Exactly ! That is part of the long term plan. I looked at a steel spiral staircase for sale on "le bon coin" the other day, but it was too big - over 2m in diameter.
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Re: A VERY long term project - it's mine !

Postby chataigner » 24 Jul 2015, 16:31

The pen pushers have finally finished, it's mine as of today. :D :D

Currently very busy with an exhibition by our photo club, but in 10 days I make a start !
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Re: A VERY long term project

Postby MCLUMA » 24 Jul 2015, 19:26

Congratulations

Ps i didn't know you had retired, from all your posts i thought you were still active as a carpenter
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Re: A VERY long term project

Postby chataigner » 25 Jul 2015, 10:44

MCLUMA wrote:Congratulations

Ps i didn't know you had retired, from all your posts i thought you were still active as a carpenter


In fact I was never a carpenter, my last professional role was as MD of an international public relations company serving the industrial automation industry. When I retired, I took up making things in wood because I enjoyed it and have learned as I went along. Because my former house was in severe need of resoration, I taught myself how to make windows, doors etc. and so perhaps gave the impression of being a professional, but I'm not.
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Re: A VERY long term project

Postby MCLUMA » 26 Jul 2015, 11:57

chataigner wrote:
MCLUMA wrote:Congratulations

Ps i didn't know you had retired, from all your posts i thought you were still active as a carpenter


In fact I was never a carpenter, my last professional role was as MD of an international public relations company serving the industrial automation industry. When I retired, I took up making things in wood because I enjoyed it and have learned as I went along. Because my former house was in severe need of resoration, I taught myself how to make windows, doors etc. and so perhaps gave the impression of being a professional, but I'm not.



Thanks for clearing that one up :D
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Re: A VERY long term project - 1st tentative steps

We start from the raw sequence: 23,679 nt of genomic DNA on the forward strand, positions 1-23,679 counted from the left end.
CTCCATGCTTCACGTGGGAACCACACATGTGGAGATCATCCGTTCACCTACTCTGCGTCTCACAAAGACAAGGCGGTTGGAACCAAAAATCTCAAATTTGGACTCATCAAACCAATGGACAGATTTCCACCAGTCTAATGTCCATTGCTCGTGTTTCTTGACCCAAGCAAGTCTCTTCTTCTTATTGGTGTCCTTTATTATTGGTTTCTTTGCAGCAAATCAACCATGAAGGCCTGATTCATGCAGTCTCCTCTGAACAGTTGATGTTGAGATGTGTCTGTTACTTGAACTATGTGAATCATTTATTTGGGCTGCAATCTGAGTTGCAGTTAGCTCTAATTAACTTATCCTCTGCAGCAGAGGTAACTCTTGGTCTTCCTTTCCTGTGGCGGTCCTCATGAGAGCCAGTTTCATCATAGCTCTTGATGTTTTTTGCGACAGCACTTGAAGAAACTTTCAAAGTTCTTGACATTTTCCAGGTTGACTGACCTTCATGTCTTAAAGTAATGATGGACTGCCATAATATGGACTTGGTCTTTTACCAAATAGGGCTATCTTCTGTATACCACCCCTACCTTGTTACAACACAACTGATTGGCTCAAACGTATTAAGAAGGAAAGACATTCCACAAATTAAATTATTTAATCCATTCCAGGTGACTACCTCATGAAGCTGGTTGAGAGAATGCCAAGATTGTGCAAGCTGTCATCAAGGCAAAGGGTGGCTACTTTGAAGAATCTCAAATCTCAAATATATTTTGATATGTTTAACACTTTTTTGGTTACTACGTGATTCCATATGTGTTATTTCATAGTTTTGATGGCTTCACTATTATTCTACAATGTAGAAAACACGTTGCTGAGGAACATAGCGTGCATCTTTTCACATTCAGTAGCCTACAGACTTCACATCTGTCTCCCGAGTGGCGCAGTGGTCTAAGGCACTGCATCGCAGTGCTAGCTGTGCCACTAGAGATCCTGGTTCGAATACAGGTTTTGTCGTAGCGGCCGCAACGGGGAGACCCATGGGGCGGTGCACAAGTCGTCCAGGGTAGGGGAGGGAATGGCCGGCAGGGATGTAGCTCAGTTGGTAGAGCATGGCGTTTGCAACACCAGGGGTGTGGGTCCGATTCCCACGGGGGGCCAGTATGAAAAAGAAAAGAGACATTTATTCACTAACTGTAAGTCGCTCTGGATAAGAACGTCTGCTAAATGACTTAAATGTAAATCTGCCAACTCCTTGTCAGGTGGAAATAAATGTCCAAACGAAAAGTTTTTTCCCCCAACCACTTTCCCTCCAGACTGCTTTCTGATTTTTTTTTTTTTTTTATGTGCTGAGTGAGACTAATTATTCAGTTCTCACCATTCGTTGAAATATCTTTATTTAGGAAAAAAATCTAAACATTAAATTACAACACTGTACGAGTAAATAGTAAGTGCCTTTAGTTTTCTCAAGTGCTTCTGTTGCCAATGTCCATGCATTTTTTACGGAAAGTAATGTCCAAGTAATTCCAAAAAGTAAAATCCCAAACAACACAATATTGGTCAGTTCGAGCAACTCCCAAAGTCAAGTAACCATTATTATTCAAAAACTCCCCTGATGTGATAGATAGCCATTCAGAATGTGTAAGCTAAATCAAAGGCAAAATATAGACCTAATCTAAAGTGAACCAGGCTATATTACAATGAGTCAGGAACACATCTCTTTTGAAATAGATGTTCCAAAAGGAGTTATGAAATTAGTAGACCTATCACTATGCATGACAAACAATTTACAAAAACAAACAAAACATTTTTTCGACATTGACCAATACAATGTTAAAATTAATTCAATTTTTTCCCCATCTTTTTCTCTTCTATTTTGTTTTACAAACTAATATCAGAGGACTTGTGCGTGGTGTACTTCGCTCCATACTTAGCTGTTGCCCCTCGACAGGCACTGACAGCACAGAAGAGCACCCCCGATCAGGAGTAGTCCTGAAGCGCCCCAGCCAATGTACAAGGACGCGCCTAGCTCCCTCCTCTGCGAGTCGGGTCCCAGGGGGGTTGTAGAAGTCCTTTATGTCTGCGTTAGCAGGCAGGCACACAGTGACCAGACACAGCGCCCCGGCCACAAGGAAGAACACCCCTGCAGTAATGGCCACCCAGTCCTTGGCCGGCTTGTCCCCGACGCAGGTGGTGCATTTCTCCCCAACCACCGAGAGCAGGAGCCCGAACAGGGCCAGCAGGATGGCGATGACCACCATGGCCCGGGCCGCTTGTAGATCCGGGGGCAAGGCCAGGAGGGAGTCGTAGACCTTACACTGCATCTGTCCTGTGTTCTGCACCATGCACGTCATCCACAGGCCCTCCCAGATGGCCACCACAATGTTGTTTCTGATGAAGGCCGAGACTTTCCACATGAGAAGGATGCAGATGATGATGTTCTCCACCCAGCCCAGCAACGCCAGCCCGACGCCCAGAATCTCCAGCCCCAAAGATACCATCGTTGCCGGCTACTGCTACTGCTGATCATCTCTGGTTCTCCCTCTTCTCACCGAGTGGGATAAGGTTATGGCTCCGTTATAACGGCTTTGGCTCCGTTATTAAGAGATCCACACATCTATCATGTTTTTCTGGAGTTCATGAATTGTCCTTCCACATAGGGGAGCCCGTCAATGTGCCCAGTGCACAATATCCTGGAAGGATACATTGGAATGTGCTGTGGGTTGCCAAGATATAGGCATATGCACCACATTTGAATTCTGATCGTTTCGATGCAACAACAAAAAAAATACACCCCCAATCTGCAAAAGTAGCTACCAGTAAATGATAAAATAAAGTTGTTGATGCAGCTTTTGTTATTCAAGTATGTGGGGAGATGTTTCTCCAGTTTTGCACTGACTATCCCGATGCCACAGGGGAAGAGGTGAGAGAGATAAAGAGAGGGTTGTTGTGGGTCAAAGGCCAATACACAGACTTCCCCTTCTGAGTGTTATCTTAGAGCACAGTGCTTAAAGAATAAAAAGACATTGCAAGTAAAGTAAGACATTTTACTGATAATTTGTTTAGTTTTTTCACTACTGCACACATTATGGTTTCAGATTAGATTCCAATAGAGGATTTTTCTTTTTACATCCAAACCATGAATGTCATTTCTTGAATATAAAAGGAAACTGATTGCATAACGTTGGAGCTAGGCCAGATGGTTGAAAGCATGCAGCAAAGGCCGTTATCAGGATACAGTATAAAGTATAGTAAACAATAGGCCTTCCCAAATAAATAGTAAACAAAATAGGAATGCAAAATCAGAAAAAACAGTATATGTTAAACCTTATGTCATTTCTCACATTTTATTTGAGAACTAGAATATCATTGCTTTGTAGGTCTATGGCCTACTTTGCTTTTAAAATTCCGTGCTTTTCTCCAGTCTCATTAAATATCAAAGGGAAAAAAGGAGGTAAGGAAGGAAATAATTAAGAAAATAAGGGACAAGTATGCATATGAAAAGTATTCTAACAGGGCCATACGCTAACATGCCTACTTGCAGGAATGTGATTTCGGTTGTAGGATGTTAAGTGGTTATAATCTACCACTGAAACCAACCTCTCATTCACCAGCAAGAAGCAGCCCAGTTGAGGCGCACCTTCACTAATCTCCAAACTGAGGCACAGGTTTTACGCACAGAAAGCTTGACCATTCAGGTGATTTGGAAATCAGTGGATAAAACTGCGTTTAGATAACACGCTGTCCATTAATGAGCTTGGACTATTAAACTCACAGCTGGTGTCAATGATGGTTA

Postby chataigner » 03 Aug 2015, 10:50

I've made a small start ! Last week was the annual exhibition of our photo club, so not much time available, but I've started clearing the rubbish. I think the house must have been a squat at some time, the quantity of rubbish inside is hard to imagine. Mainly cigarette packets, asprin packets, the french equivalent of "hello" magazine, old clothing and empty bottles. The rusty fridge still had food in it after over 10 yrs unoccupied - should have had a Haz-chem label ! I taped it shut ready for transport to the tip.

It took 6 rubbish sacks of 100 litre size to clear the floor of packets etc as above. All done now, just the old furniture to break up and burn.

On saturday, Isabelle and I made a start on the back yard. All manner of rubbish under tall grass, weeds and ivy. We cleared around 25m2, see photo, and stacked the rubbish - a crazy mix of wood, plastics, metals etc. I will trailer it all to the tip later today. At least you can get to the door now.

Image

Image

This bit is next - 3m high brambles covering wood and metal rubbish !

Image
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Re: A VERY long term project - 1st tentative steps

Postby Andyp » 03 Aug 2015, 11:18

Great to see you've made a start. Must have been hot work in the garden yesterday as it was 28°C up here.